After the Battle of Fort Harrison, Indian raids increased all across Indiana. Fort Wayne, at what was to become our state’s second largest city, was the scene of a long siege and a number of settlers killed or wounded. General William Henry Harrison now in command of the Northwestern U.S. Army was determined to end these hostilities in the Fort Wayne area so he organized a large force of troops to try and put an end to this Indian threat.
Colonel John Campbell was to command this body of troops which would include some of the most elite troops in Harrison’s army. There would be Colonel Semrade’s regiment of Kentucky Light Dragoons led by Major James Ball, three companies of mounted infantry with 158 men under Captain John Alexander, these men were Pennsylvania volunteers, also men from the Pittsburg Blues, and finally a company of the 19th U.S. Infantry would make up Campbell’s force. The army totaled 787 officers and men and all were mounted. It was indeed an impressive strike force. The army left Franklinton, Ohio, on Nov. 15, 1812, and began its march westward. On Dec. 14 it crossed the Indian line in present day Randolph County, then it rode into Delaware and Grant counties.
The weather had turned cold and snow was on the ground. Several Indian villages were in this area and the object was to attack and burn out the villages and kill all the men they could find. The problem was most if not all of these Indian towns had not taken part in any of the hostilities that had occurred. As so often occurred, an Indian peaceful or hostile was someone to be attacked and killed if they resisted. The white army moved along the banks of the Mississinewa River when suddenly four Indians materialized out of the morning fog. The Indians were the first to react. They turned and rode away to sound the alarm. It was three miles to their village of Mumsee. These Delawares were led by Chief Metocinyah. This was a peaceful village and most of the men were away hunting. Seeing the village ahead Campbell exalted his troops, formed them into a line and then charged into the startled Indians. There was only a dozen or so braves still in the village and you can imagine what the Indians thought when they saw almost 800 mounted troops charging into their village. The handful of braves tried to defend the village and allow the women and children to escape across the frozen river. As can be expected it was a hard but fierce firefight which allowed most of the women and children to escape. All the braves as can be expected were killed, but they did kill two of the attacking troops and wounded several others before they were gunned down.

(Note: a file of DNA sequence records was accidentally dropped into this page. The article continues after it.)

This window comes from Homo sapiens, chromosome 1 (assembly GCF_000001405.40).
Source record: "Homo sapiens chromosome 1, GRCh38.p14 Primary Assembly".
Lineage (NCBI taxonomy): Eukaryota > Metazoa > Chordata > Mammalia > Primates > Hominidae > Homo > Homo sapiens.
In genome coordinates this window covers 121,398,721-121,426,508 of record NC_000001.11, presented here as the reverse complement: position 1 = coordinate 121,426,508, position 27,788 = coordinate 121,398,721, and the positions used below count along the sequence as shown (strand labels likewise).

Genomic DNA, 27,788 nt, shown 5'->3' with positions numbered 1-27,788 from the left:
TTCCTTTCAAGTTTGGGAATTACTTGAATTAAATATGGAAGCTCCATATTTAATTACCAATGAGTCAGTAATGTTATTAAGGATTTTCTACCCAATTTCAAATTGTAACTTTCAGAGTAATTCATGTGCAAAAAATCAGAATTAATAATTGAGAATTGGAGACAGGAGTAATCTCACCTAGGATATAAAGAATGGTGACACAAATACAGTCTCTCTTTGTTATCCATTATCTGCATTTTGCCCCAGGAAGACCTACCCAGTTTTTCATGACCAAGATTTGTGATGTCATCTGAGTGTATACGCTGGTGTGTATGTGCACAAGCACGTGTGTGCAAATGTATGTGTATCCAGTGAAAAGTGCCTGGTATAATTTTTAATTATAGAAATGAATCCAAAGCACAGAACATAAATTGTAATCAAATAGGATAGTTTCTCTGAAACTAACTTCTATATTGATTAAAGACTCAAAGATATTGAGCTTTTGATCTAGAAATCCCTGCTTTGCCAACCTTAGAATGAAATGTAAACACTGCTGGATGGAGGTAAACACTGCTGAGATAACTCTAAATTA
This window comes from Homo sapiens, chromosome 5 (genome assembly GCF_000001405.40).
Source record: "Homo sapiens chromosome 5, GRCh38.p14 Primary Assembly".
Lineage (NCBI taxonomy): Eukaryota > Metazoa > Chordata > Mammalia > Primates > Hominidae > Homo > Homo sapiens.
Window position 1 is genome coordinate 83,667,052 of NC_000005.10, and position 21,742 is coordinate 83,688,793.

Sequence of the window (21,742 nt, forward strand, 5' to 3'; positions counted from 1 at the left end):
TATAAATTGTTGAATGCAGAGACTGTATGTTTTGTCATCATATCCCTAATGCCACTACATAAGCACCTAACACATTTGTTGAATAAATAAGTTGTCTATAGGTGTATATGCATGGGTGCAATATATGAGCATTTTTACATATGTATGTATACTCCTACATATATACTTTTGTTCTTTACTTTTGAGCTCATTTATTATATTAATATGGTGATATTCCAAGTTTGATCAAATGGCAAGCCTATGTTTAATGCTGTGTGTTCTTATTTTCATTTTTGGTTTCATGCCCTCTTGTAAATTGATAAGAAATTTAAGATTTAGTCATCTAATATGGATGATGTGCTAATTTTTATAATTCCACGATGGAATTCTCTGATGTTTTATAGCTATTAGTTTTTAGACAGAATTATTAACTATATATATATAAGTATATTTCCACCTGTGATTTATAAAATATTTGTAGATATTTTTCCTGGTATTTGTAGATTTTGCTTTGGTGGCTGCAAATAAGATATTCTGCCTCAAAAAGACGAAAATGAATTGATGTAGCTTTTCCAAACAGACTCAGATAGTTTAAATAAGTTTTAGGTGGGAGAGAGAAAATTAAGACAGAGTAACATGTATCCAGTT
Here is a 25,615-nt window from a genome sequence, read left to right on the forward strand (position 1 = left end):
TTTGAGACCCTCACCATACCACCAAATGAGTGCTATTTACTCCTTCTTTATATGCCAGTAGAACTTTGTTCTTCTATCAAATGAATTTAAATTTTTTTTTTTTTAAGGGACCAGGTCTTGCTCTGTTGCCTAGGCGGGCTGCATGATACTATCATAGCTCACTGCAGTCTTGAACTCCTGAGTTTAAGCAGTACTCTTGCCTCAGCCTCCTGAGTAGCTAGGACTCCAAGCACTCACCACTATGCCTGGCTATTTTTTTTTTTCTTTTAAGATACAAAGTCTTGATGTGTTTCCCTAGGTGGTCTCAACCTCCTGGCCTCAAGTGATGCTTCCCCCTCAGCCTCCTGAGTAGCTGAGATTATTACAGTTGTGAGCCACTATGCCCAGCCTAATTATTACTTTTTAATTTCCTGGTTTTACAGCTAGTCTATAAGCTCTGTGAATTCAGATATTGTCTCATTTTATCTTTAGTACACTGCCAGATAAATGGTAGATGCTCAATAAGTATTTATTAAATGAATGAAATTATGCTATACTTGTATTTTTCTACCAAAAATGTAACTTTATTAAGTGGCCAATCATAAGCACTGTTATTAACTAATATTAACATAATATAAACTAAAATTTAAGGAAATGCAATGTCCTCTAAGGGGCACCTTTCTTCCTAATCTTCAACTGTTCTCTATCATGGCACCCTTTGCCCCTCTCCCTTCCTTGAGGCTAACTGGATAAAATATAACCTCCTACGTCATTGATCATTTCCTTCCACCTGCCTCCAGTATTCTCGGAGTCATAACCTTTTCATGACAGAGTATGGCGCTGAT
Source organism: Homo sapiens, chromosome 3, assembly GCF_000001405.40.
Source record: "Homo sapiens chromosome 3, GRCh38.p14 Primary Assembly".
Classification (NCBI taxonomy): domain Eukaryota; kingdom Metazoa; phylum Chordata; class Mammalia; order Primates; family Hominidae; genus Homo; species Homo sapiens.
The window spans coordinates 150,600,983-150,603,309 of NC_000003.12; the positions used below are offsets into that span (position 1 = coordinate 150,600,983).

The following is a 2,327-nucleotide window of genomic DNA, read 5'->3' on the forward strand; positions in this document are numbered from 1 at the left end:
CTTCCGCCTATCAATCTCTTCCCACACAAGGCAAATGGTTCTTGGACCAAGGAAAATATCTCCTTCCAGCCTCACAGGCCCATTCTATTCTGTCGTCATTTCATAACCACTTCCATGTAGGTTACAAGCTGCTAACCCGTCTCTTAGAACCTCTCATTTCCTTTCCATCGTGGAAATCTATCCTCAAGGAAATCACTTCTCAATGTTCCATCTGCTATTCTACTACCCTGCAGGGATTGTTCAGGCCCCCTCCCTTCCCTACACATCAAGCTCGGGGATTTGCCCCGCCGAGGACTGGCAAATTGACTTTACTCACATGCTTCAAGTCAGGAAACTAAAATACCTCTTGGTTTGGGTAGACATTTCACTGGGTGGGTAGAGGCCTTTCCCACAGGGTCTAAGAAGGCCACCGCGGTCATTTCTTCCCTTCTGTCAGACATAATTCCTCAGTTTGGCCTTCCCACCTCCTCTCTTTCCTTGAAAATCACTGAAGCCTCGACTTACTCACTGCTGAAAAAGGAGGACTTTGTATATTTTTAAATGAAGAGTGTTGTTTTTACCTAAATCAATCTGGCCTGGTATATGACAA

While most of the women and children did manage to escape, all but 42 were hunted down and taken as prisoners. Grilling the prisoners Campbell learned that there were three other villages on down the Mississinewa. All were non-hostile, including that of Silver Heels who was a friend of Harrison and did his utmost to keep his young men from joining the hostiles. One of the Indians who had managed to escape, Metocinyah, reached the downstream villages before Campbell’s troops could arrive and warned the downstream Indians, so they fled before the troops could arrive. Finding the villages deserted Campbell gave the order to burn down the towns and destroy everything in them including the food the Indians needed to survive the long cold winter.
This was Campbell’s first command and he was shaken by the defense of a dozen braes facing hundreds of attacking white soldiers. His troops were already beginning to show the effects of the cold weather and at evening roll call almost 70 already had frostbitten hands or feet. Campbell knew there were still more villages in the vicinity, but he decided to go into camp for the night and see what the morning would be like. He would soon learn, as we shall see in the account of the Battle of Mississinewa in my next column.